I wore out several cassettes. I remember a week I spent with my grandmother in Moweaqua — a town where there is one bowling alley and one gas station and that is it — where I just rode my bike around all day, listening to the album over and over on my Walkman. I imagined performing the big numbers with a live band at a school assembly, hitting all the high notes and sharing this feelings this album brought up with everyone who knew me but didn’t understand me. I even became a Meat Loaf and Jim Steinman (the guy who wrote all the songs) enthusiast, buying all the other records they worked on, from Dead Ringer” to “Midnight at the Lost and Found” to “Bad For Good.” Steinman worked mostly with Meat Loaf, but he wrote songs for everyone, and his dopily audacious, over-the-top, an-angel-chorus-rises-to-the-heavens style has given us all sorts of non-Meat Loaf contributions to the culture, from “Making Love Out of Nothing At All” to “I Need a Hero” to “Total Eclipse of the Heart” to “It’s All Coming Back to Me Now.” (Steinman has a very specific style.) He and Meat Loaf had a split after “Dead Ringer,” their “Bat Out of Hell” follow-up — with a title track that’s a duet with Cher! Check out this video! You should know that I have sung that song into a mirror roughly 100 times in my life — but reunited in 1993 for “Bat Out of Hell II: Back Into Hell,” a surprise late-career hit, though 2006's “Bat Out of Hell III: The Monster Is Loose” was after yet another split and remains the object of considerable consternation between the two to this day. I recite this information to you from the top of my head.

I discovered quickly that my obsession with this album was going to have to be mine alone. Tim Grierson and I have been dissecting popular culture to each other since we were 12 years old, but Meat Loaf was never his bag; he has always treated my “Bat Out of Hell” love like some wayward friend of a family member you have to deal with but would rather not think about actually existing if you don’t have to. I honestly cannot tell you another Meat Loaf fan in my life. It’s never something I’ve shared, I’ve never seen Meat Loaf in concert and have little personal affection for him (he actually occupies a rather terrible place in American history!) and it’s not like I’m involved with any fan groups or anything. I eventually discovered Nirvana, and Public Enemy, and R.E.M., and Radiohead, and Wilco, and so much other music that is so much better and so much more vital. But it hasn’t ever diminished my enthusiasm for that album. It’s just mine — something that I am into at the very core of my being. I love “Bat Out of Hell” unconditionally. There are worse crimes. Not a lot, but a few. I can live with it if you can.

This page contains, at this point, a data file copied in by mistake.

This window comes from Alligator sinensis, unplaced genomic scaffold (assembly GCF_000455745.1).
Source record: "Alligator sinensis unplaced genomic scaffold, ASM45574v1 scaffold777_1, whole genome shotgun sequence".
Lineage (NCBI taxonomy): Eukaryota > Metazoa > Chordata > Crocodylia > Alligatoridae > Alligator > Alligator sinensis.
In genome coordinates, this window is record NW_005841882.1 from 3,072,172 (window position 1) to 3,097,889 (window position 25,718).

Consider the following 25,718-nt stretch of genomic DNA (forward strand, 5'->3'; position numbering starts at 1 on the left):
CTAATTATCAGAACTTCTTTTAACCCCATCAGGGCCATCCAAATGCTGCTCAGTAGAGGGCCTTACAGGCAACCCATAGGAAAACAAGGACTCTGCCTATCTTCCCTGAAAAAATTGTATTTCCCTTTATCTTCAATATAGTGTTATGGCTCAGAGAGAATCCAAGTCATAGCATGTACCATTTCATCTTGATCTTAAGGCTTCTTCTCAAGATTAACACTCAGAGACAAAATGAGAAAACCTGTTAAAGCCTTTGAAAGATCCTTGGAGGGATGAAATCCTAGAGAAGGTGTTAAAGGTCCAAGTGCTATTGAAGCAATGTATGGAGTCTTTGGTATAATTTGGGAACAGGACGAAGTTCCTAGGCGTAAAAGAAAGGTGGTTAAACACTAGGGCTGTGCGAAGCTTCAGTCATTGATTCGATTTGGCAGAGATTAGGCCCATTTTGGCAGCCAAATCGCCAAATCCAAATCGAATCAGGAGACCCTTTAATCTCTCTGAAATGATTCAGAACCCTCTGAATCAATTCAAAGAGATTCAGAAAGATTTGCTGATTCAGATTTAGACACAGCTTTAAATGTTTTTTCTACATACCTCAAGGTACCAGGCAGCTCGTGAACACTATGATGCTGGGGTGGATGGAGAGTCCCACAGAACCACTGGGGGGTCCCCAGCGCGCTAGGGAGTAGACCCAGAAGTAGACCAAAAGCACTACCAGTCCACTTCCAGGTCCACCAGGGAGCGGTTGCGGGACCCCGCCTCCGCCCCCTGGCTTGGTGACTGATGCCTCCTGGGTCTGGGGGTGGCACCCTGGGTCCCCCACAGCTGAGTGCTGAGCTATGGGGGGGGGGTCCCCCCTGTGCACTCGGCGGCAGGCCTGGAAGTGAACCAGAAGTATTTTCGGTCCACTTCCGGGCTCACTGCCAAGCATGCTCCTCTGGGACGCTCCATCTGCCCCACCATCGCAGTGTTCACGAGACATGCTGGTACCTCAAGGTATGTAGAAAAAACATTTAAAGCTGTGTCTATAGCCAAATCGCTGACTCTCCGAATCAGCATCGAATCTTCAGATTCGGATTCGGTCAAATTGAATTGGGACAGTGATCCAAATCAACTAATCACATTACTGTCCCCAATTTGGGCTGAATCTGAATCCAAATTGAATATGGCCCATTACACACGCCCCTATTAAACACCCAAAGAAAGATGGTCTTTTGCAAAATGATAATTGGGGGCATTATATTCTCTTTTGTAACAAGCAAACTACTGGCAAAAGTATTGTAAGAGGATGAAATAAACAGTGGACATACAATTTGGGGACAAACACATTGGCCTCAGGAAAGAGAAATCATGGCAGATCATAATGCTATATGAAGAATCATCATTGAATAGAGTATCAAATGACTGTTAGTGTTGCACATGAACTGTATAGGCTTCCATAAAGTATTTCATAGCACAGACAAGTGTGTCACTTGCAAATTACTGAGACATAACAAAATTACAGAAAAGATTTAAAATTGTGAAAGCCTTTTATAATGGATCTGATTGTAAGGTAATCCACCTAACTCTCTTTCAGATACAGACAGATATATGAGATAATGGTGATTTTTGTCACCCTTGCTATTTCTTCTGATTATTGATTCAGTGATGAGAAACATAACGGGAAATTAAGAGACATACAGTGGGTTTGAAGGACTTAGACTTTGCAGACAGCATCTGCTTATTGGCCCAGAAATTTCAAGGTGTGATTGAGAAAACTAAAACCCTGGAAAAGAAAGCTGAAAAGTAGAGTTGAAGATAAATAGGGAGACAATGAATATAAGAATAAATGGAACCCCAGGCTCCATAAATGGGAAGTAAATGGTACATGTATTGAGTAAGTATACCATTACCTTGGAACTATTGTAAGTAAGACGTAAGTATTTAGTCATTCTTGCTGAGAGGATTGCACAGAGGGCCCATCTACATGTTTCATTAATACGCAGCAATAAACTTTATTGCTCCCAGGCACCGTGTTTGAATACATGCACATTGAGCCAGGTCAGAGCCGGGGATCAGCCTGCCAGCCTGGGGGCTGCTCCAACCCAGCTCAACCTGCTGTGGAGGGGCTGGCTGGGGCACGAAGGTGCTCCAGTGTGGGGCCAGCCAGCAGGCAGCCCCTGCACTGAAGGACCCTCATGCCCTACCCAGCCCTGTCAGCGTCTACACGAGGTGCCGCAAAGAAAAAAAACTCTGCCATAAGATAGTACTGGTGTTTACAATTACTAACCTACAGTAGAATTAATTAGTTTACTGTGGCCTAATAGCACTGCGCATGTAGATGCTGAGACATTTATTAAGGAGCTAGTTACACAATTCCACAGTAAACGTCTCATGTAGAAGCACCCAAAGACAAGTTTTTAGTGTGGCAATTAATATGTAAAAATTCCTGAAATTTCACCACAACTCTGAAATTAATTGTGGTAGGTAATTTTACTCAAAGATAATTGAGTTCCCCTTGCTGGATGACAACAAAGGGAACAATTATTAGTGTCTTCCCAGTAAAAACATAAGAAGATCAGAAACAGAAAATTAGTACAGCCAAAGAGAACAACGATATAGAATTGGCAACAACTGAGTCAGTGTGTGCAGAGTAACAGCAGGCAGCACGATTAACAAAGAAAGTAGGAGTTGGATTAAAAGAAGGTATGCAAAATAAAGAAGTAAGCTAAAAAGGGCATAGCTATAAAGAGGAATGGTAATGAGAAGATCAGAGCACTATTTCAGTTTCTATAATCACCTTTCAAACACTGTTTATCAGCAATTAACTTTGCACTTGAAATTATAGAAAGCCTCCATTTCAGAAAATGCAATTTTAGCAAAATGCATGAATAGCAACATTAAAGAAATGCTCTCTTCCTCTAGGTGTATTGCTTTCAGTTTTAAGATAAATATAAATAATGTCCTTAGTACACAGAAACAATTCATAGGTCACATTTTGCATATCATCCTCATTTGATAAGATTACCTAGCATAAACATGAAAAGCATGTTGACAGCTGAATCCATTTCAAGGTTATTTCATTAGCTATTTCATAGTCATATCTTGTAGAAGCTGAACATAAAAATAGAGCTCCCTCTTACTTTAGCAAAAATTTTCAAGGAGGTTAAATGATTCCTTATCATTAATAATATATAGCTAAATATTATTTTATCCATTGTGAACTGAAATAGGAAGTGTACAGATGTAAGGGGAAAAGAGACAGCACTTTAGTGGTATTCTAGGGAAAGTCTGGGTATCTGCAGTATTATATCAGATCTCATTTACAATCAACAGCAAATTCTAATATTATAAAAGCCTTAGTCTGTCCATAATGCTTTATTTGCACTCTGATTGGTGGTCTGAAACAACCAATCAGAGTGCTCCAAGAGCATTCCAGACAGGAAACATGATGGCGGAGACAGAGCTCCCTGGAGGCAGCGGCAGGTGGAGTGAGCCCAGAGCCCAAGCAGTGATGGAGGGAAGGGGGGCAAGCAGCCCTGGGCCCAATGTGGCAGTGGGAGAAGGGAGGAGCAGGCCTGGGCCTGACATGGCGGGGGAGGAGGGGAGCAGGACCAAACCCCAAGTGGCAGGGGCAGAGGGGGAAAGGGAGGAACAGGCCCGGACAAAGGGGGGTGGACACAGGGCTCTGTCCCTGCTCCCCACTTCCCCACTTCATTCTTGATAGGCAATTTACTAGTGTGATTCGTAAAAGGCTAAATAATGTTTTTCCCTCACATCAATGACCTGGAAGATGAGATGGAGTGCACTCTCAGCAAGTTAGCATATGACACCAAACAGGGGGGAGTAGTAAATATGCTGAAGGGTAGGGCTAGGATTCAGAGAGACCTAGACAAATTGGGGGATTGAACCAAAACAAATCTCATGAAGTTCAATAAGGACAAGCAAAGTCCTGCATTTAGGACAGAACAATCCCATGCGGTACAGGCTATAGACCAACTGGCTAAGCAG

When I was in New York a few months ago, I noticed something advertised on the top of a taxicab: “Bat Out of Hell: The Musical.” Apparently it was a big hit in London, and they brought it stateside, opening on August 1. As it turned out, I was going to be in the city on August 1. There was no way I was going to pass up that opportunity.

I called my friend Amy, who I knew could use some brainless escapism and, more important, was just enough of a cheeseball lunatic as I was and would lap up the pure spectacle of something as ridiculous as a “Bat Out of Hell” musical, and demanded she come with me. So there we were, Thursday night, at the New York City Center theater, gassed up on vodka and sake and ROCK AND ROLL MAN, strapped in for an experience of several lifetimes.

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The stage show is as ludicrous as you imagine it is, with a bizarre Dystopian future subplot, a gang of young punks called “The Lost” and motorcycles waxed with Velveeta. It’s not particularly innovative, the choreography is labored and awkward and it exists, like much of Broadway’s musicals anymore (and American culture, really), solely as an excuse for older white people to hear songs they remember from when they were young and vital in a familiar, comfortable setting. It is not good or helpful for the world in any possible way.

I loved every goddamned second of it. The grand, Wagnerian rock nature of the songs was meant for musical theater anyway; it is absolutely a show that makes you want to sprint to the karaoke bar afterward. The lead actor kid is pretty terrific — he’s the son of an old Philadelphia newscaster, if you’re from that area — and all the numbers you want to bring the house down truly do bring the house down. “Paradise by the Dashboard Light” had Amy and me cackling in joy, and “Bat Out of Hell” remains the best song off that album, a song that makes you scream it at the top of your lungs as you wave your hands wildly in the air. It was all wonderful.